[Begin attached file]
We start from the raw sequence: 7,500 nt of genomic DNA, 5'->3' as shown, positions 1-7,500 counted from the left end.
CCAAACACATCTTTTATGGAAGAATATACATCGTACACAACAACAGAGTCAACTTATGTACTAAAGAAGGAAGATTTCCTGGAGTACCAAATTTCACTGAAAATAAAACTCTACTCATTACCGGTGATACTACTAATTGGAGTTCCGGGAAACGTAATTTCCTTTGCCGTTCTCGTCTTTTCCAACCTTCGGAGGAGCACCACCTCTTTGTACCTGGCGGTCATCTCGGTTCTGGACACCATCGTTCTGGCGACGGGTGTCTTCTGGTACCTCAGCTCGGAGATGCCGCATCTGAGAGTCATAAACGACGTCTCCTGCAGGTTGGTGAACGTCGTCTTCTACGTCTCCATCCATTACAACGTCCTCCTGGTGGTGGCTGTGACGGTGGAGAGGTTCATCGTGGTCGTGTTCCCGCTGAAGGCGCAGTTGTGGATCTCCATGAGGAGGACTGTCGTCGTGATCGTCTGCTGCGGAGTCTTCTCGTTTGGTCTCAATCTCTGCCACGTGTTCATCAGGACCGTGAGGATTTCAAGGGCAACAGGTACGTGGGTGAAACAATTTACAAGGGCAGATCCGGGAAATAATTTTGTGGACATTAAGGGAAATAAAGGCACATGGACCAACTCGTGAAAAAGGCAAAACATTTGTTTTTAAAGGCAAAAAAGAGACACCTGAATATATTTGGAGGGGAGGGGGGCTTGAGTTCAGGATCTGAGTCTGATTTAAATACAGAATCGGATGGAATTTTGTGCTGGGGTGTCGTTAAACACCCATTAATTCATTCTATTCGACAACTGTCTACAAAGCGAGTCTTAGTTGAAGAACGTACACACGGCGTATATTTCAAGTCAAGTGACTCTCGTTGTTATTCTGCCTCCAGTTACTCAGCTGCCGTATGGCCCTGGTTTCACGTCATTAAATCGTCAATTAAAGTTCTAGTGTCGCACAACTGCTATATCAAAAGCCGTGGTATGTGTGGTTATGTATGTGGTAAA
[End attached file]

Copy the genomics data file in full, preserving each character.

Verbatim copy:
We start from the raw sequence: 7,500 nt of genomic DNA, 5'->3' as shown, positions 1-7,500 counted from the left end.
CCAAACACATCTTTTATGGAAGAATATACATCGTACACAACAACAGAGTCAACTTATGTACTAAAGAAGGAAGATTTCCTGGAGTACCAAATTTCACTGAAAATAAAACTCTACTCATTACCGGTGATACTACTAATTGGAGTTCCGGGAAACGTAATTTCCTTTGCCGTTCTCGTCTTTTCCAACCTTCGGAGGAGCACCACCTCTTTGTACCTGGCGGTCATCTCGGTTCTGGACACCATCGTTCTGGCGACGGGTGTCTTCTGGTACCTCAGCTCGGAGATGCCGCATCTGAGAGTCATAAACGACGTCTCCTGCAGGTTGGTGAACGTCGTCTTCTACGTCTCCATCCATTACAACGTCCTCCTGGTGGTGGCTGTGACGGTGGAGAGGTTCATCGTGGTCGTGTTCCCGCTGAAGGCGCAGTTGTGGATCTCCATGAGGAGGACTGTCGTCGTGATCGTCTGCTGCGGAGTCTTCTCGTTTGGTCTCAATCTCTGCCACGTGTTCATCAGGACCGTGAGGATTTCAAGGGCAACAGGTACGTGGGTGAAACAATTTACAAGGGCAGATCCGGGAAATAATTTTGTGGACATTAAGGGAAATAAAGGCACATGGACCAACTCGTGAAAAAGGCAAAACATTTGTTTTTAAAGGCAAAAAAGAGACACCTGAATATATTTGGAGGGGAGGGGGGCTTGAGTTCAGGATCTGAGTCTGATTTAAATACAGAATCGGATGGAATTTTGTGCTGGGGTGTCGTTAAACACCCATTAATTCATTCTATTCGACAACTGTCTACAAAGCGAGTCTTAGTTGAAGAACGTACACACGGCGTATATTTCAAGTCAAGTGACTCTCGTTGTTATTCTGCCTCCAGTTACTCAGCTGCCGTATGGCCCTGGTTTCACGTCATTAAATCGTCAATTAAAGTTCTAGTGTCGCACAACTGCTATATCAAAAGCCGTGGTATGTGTGGTTATGTATGTGGTAAA